This is defined as thickness proportional to size. It is important to understand that weight is a very relative concept, as it results from a combination of thickness and size. In general terms, as a cymbal gets thicker, the volume will be louder, the sound color will be brighter, the frequency range will be narrower, the mix more complex, the attack sound will become more pronounced, the response more lively, and the sustain longer. As a cymbal gets larger, the volume will be louder, the sound color will be darker, the range will be wider, the mix more complex, the attack or stick sound may go either way, the response will be more lively, and the sustain will be longer. The various combinations of weight and size may now balance out, reinforce, or negate these various tendencies. The best way to understand this interaction is to consider two extreme, diametrically opposite models. A very thick, very small cymbal will have medium volume, a very bright color, a narrow range, a clean mix, a very pronounced attack, a dry response, but a long sustain (because more mass almost always overrides size). A very thin, very large cymbal, will have medium volume, a very dark color, a wider range, a complex mix, a very washy attack, the response will be less lively, and the sustain will be long.

Volume – Range: Very Soft to Very Loud.
This refers to the useful volume range of the cymbal. On the low end of the spectrum we consider how softly we can play the cymbal before its character falls apart. This is best illustrated considering a huge, thick, powerful Ride cymbal where at some point of softer playing not enough force is applied to properly excite the mass of the cymbal so it cannot unfold its full character. On the high end of the spectrum we consider how strongly we can play the cymbal without overplaying it. Consider a medium size thin cymbal that will be played heavily in a loud setting. At some point of heavy hitting, not only will the cymbal loose its intended definition, but you also run the risk of destroying an otherwise perfectly well made and sturdy cymbal.

Form – Pitch: Low to High Pitch.
This is defined as pitch of the cymbal. The shape can vary from rather flat, which gives a lower pitch, to round, which gives a higher pitch.

Sound Character

Sound Color – Range: Very Bright to Very Dark.
This refers to the overall relative strength of higher to lower frequencies. It is important to understand that in almost all cymbals, the whole range of very low to extremely high frequencies is more or less present. It is the intensity of portions of the spectrum that give the cymbal its overall feeling of sound color. Generally speaking, higher frequencies are experienced as brighter, lower frequencies as darker. Consider also that the frequency range will subjectively alter the overall color feeling.

Frequency Range – Range: Very Narrow – Very Wide.
Here we are considering the upper and lower frequency limits of all the frequencies present. In general, cymbals consist of roughly three layers of sound. On the lower end (“undertones”) we have the overall “gong sound” or basic pitch of the cymbal, which could be best isolated playing the cymbal with a relatively soft mallet, and on the upper end (“overtones”) we have “silver sound” or shimmer, which could best be isolated by hitting the cymbal parallel to its surface with the shaft of the drum stick. How wide the frequency range of overall cymbal sound is has important functional and character effects. Wider range results in looser, bigger sound, narrower range in more focused, together sound. Hi-Hats, because they are pairs of two different cymbals, have a special relationship: greater weight difference between the top and bottom cymbal tends to produce a wider range.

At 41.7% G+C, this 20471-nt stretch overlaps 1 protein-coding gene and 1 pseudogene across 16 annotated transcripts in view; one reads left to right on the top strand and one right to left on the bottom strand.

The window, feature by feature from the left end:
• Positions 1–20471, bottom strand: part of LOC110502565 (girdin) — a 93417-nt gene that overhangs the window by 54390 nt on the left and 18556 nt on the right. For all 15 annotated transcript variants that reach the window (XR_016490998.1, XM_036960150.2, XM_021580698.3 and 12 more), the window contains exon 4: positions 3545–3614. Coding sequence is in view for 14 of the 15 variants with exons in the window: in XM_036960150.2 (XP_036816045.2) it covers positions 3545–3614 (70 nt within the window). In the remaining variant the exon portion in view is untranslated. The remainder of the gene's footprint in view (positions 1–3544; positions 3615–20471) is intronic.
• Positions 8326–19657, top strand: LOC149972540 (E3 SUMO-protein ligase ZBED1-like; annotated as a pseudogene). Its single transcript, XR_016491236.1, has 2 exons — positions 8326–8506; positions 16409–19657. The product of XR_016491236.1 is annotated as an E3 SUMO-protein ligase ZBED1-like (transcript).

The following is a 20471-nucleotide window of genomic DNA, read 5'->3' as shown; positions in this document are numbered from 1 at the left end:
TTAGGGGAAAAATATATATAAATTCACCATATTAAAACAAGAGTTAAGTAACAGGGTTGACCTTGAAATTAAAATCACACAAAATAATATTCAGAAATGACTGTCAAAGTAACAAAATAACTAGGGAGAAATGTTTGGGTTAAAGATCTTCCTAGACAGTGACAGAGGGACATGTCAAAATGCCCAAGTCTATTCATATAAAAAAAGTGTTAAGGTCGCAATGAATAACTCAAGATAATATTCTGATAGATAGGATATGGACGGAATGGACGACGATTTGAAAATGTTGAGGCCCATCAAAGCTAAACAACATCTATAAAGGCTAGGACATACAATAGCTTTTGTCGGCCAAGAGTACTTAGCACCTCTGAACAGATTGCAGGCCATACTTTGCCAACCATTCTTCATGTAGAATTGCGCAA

Frequency Mix – Range: Very clean (delicate) – Very Complex (rough).
Here we are considering the density of the cymbal sound, or the relative presence of the center section of frequencies. This is the middle layer of the overall cymbal sound, also referred to as its “voice”. Crashing the cymbal across its edge with a medium strength stroke will highlight the center frequencies. A relative absence of middle frequencies will be perceived as a clean or clear (“voiceless”) cymbal sound because the upper and lower layers co-exist without too much interference, while a relative abundance of center frequencies tends to combine and intricately mix all the frequencies in the cymbal which will then be perceived as complex (and in a darker cymbal as dirty).

Function

Attack / Stick Sound – Range: Pronounced/Pingy to Spread/Washy.
This refers to the initial sound immediately following the stroke with the drumstick tip on the surface (“ping”). This sound also incorporates the wood sound of the drumstick hitting the cymbal, which ever so slightly transmits into the cymbal sound. The sound from the tip of the drumstick has the most significance when playing rhythmic figures on a Ride cymbal. It can either be very pronounced or pingy, where the “pings” are clearly separate and distinct from the overall cymbal sound, or spread or washy, where the “pings” are cushioned or even buried in the overall cymbal sound, or in between, providing a balance between rhythmic articulation and response sound (“wash”). Hi-Hats, when played open almost always have a washy sound (unless the top cymbal is quite thick), while rhythmic, articulate figures are achieved by playing the closed Hi-Hat with the tip on the surface or with the shaft across the edge. A balance between the two is achieved by breaking the open, washy response sound through open-closed playing. The tip sound from the stick on a Crash or Splash cymbal is always washy, and usually they are “crashed” with the shaft across the edge anyway. A China or Swish cymbal can be played either way, but the tip sound from the stick will always tend to be washy.